Between the explosion of red white and blue that was clearly the product of a Fourth of July-themed coloring contest, a closer examination of some of the drawings posted beside the Wayfair bunk beds seemed to offer a more personal glimpse at the children who occupied them: pictures of Jesus, Spanish-language bible passages, chapin and catracho, colloquialisms meaning “Guatemalan” and “Honduran.” Taped on the wall next to one girl’s bed was a sheet of pink paper covered in hearts and the words Papi, hermanitos, familia, te amo and los extraño,” or “Daddy,” “little brothers,” “family,” “I love you,” and “I miss you.”
Alongside a drawing of Bart Simpson, one boy had drawn another of a minion, the popular yellow cartoon character, wearing prison stripes behind bars. Beneath the minion were the words “Welcome to SWK,” an apparent reference to Southwest Key, one of the major (and more controversial) operators of several large, permanent ORR-funded shelters in Arizona, Texas and California.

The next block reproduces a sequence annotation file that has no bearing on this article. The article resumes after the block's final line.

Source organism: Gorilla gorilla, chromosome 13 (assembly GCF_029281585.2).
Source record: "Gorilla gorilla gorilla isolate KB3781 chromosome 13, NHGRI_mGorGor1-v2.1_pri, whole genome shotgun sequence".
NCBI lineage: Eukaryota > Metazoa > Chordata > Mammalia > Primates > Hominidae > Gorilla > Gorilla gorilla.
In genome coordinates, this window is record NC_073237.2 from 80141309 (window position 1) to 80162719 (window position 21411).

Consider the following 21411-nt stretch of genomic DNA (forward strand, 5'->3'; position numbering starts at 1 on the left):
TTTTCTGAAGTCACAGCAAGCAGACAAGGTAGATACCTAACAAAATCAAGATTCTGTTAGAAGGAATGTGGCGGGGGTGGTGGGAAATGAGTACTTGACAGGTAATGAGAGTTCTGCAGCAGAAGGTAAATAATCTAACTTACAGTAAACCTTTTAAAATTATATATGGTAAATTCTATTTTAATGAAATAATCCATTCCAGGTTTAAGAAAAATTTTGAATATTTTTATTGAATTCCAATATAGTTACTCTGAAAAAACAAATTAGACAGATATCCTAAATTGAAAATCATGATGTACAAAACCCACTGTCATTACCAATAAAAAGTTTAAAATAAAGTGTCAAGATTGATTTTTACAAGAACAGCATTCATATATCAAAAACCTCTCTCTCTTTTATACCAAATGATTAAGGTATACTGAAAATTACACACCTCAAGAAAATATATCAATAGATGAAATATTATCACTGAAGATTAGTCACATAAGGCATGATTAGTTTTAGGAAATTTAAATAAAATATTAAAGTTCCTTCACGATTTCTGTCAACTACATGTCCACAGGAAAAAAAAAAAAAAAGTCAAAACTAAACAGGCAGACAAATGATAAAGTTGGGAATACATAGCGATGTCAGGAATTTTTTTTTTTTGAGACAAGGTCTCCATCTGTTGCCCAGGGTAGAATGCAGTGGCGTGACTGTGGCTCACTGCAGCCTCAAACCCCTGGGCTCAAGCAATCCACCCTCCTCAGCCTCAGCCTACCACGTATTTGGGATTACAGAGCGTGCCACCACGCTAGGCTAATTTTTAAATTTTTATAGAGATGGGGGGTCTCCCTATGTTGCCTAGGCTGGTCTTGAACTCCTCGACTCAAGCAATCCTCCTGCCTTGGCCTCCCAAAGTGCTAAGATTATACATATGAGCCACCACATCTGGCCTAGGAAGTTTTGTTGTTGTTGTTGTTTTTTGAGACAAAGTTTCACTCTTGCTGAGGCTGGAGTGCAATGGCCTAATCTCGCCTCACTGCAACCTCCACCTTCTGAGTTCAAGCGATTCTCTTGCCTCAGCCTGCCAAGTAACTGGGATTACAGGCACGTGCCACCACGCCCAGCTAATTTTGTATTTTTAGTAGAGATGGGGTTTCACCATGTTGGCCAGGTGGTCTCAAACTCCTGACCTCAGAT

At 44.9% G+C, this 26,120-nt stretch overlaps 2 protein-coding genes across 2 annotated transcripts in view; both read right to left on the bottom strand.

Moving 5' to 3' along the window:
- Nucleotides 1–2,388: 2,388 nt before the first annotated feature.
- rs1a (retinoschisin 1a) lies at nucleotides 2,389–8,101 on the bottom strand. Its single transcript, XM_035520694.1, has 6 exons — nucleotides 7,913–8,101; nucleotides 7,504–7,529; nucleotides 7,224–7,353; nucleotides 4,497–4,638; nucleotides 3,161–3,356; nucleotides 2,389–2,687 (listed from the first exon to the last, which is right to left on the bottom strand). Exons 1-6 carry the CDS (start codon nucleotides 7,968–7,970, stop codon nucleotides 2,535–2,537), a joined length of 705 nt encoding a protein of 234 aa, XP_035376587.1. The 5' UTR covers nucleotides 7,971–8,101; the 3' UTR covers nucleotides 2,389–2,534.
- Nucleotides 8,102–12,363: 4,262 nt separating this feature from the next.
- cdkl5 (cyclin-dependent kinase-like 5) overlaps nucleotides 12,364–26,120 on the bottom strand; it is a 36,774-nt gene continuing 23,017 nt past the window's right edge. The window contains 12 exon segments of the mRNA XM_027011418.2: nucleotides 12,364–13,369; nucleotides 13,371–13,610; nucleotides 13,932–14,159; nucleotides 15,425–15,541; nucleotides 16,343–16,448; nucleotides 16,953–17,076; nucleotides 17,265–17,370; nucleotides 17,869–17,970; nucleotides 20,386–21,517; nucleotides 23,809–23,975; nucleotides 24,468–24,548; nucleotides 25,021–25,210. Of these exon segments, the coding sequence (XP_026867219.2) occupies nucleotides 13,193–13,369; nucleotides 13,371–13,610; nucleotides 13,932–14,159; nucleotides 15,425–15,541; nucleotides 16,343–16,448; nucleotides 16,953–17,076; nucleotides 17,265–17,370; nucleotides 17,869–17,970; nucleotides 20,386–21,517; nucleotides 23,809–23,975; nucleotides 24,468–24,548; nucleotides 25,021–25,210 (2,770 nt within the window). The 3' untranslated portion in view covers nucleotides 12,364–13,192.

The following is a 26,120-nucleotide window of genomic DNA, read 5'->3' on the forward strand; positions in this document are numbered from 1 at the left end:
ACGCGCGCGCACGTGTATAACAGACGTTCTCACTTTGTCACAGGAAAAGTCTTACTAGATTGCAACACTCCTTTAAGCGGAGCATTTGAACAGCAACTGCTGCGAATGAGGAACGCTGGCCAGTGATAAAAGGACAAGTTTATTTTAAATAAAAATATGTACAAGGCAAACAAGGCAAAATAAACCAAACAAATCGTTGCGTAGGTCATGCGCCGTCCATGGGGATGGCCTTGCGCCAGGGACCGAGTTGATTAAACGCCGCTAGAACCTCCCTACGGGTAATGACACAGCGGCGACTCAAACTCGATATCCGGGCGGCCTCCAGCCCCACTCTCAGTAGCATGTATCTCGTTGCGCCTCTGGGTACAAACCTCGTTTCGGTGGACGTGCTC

Inside one of the classrooms, a group of boys were learning U.S. geography by copying a map of the states that had been drawn on the large whiteboard at the front of the room. In another, the male students had been given a word finder puzzle with a drawing of the Statue of Liberty on it. Many of the sheets appeared to be unmarked, while a few had been turned into paper airplanes. Asked whether the puzzle was difficult, one boy, who said he was from Guatemala, nodded and pointed to the words at the bottom of the page. “I don’t understand these,” he said in Spanish.